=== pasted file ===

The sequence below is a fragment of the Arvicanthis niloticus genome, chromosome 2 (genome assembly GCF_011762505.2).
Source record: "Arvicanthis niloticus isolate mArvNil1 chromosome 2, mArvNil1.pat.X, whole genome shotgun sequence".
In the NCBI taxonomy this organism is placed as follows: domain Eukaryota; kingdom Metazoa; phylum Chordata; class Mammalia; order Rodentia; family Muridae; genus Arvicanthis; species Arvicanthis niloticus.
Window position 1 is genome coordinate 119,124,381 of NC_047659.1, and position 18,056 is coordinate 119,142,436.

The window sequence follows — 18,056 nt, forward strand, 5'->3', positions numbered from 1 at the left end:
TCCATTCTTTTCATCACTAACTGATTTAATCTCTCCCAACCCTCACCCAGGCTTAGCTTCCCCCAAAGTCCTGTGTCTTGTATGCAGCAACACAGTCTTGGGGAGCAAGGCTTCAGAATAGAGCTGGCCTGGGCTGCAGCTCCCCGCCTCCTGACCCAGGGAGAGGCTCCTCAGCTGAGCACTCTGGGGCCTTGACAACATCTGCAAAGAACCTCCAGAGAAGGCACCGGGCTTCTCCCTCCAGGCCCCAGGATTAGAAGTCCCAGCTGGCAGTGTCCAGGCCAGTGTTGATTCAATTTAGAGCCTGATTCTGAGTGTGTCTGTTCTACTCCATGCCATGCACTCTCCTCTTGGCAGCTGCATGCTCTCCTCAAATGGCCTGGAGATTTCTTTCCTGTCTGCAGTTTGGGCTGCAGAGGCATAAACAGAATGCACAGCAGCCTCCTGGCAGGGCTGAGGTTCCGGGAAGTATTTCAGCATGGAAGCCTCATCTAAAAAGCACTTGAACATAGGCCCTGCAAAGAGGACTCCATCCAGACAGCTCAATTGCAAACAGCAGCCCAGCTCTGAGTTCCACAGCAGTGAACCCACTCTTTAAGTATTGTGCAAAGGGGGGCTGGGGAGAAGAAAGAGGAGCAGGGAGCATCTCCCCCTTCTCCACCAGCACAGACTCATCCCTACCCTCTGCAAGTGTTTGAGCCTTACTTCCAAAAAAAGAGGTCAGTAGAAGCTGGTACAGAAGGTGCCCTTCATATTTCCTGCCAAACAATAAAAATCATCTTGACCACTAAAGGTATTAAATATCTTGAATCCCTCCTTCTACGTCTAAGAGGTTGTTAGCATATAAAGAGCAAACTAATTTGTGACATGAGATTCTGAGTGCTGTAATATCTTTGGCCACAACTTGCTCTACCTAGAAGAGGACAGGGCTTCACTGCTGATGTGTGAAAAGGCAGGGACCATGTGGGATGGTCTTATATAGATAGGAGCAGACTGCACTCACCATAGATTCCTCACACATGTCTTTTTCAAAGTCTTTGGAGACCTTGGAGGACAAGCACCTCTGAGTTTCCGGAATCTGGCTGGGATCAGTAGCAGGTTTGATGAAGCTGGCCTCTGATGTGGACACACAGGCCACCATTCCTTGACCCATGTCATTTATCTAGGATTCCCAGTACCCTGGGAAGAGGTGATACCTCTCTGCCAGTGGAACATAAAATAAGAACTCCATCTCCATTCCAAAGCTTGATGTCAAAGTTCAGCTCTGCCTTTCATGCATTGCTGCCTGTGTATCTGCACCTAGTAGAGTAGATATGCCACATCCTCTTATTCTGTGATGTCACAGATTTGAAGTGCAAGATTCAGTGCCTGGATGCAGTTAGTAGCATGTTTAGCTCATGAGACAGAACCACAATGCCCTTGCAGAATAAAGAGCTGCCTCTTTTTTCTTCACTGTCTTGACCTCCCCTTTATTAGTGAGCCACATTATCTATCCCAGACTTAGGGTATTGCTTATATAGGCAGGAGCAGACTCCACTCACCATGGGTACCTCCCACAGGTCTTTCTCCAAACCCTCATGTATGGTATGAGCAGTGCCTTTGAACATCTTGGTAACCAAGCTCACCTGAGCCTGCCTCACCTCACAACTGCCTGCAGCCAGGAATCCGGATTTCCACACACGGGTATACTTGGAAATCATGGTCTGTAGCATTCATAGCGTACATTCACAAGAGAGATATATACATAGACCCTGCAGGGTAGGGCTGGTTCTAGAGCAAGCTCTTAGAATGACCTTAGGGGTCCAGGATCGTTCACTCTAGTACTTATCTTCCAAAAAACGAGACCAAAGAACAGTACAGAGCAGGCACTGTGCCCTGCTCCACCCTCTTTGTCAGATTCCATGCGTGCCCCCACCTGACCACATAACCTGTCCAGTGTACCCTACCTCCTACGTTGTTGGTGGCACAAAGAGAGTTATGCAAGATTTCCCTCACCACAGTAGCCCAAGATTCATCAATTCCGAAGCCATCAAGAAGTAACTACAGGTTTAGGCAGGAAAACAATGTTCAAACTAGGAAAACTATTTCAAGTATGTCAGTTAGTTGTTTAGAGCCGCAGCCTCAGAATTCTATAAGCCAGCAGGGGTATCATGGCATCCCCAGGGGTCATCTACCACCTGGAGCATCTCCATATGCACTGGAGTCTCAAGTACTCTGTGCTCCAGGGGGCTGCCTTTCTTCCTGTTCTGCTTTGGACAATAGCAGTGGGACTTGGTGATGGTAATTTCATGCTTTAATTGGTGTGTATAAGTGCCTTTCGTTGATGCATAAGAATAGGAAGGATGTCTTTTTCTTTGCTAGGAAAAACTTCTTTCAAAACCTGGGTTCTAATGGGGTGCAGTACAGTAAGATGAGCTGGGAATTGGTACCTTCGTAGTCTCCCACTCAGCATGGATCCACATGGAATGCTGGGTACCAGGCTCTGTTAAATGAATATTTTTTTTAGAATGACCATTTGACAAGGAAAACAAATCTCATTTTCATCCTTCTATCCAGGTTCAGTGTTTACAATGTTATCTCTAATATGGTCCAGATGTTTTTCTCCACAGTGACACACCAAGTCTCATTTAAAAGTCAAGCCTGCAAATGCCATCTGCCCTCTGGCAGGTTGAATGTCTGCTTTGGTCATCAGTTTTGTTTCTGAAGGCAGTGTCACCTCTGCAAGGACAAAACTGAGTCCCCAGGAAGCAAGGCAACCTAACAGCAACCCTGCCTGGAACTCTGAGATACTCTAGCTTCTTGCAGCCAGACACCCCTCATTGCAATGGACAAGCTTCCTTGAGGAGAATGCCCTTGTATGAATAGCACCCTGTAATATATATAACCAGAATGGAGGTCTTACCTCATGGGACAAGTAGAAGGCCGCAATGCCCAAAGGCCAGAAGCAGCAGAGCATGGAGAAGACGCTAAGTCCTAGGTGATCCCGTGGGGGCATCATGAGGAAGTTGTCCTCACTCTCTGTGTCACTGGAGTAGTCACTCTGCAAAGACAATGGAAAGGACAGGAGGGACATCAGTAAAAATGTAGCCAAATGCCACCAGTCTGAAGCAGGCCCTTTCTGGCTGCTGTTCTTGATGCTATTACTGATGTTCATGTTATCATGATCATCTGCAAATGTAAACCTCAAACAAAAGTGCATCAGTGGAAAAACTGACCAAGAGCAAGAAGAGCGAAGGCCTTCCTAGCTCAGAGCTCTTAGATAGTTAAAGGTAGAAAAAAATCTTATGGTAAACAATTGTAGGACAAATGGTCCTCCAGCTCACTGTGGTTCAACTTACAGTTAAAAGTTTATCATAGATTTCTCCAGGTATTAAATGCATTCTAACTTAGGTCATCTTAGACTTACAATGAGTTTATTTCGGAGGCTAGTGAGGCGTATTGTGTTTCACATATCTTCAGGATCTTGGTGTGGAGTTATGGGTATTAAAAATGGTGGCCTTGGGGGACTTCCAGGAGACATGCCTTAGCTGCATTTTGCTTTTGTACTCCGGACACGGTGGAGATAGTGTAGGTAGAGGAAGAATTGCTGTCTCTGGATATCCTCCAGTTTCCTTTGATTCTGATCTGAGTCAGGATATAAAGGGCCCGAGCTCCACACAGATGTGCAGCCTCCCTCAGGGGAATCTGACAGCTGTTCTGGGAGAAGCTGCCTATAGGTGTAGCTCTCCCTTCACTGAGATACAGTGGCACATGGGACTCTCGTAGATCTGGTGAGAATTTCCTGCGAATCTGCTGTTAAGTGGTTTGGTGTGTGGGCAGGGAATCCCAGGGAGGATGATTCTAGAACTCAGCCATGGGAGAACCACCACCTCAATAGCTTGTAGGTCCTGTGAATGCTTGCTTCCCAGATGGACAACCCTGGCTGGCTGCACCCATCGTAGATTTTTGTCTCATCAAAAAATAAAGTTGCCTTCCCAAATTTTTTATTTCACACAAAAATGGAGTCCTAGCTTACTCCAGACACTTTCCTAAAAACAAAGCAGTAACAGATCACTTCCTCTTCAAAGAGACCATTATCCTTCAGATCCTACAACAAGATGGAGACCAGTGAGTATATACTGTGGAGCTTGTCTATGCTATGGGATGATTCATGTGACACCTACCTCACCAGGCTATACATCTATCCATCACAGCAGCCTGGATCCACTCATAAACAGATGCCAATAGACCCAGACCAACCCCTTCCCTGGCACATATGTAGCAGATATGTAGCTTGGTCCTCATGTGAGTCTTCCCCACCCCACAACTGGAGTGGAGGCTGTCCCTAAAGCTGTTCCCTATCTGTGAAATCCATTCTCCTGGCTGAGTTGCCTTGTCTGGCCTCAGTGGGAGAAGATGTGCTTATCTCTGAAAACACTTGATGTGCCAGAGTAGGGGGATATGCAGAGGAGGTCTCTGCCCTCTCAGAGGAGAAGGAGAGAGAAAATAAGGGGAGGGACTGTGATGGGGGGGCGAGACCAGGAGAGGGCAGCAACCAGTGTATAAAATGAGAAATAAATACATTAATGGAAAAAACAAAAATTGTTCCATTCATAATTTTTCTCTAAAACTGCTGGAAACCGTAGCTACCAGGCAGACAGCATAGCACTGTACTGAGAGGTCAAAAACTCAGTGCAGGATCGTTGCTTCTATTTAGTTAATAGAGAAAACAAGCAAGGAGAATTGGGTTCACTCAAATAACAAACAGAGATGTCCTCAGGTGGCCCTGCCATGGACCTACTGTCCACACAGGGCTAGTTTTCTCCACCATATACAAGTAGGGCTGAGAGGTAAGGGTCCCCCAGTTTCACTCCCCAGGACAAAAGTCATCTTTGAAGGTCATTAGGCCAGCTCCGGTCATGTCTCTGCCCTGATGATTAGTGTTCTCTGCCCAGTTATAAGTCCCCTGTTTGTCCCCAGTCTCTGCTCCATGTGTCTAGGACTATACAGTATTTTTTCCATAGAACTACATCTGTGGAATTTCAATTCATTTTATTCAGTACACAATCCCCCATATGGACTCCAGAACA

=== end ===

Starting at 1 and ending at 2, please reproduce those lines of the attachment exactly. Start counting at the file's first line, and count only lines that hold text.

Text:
The sequence below is a fragment of the Arvicanthis niloticus genome, chromosome 2 (genome assembly GCF_011762505.2).
Source record: "Arvicanthis niloticus isolate mArvNil1 chromosome 2, mArvNil1.pat.X, whole genome shotgun sequence".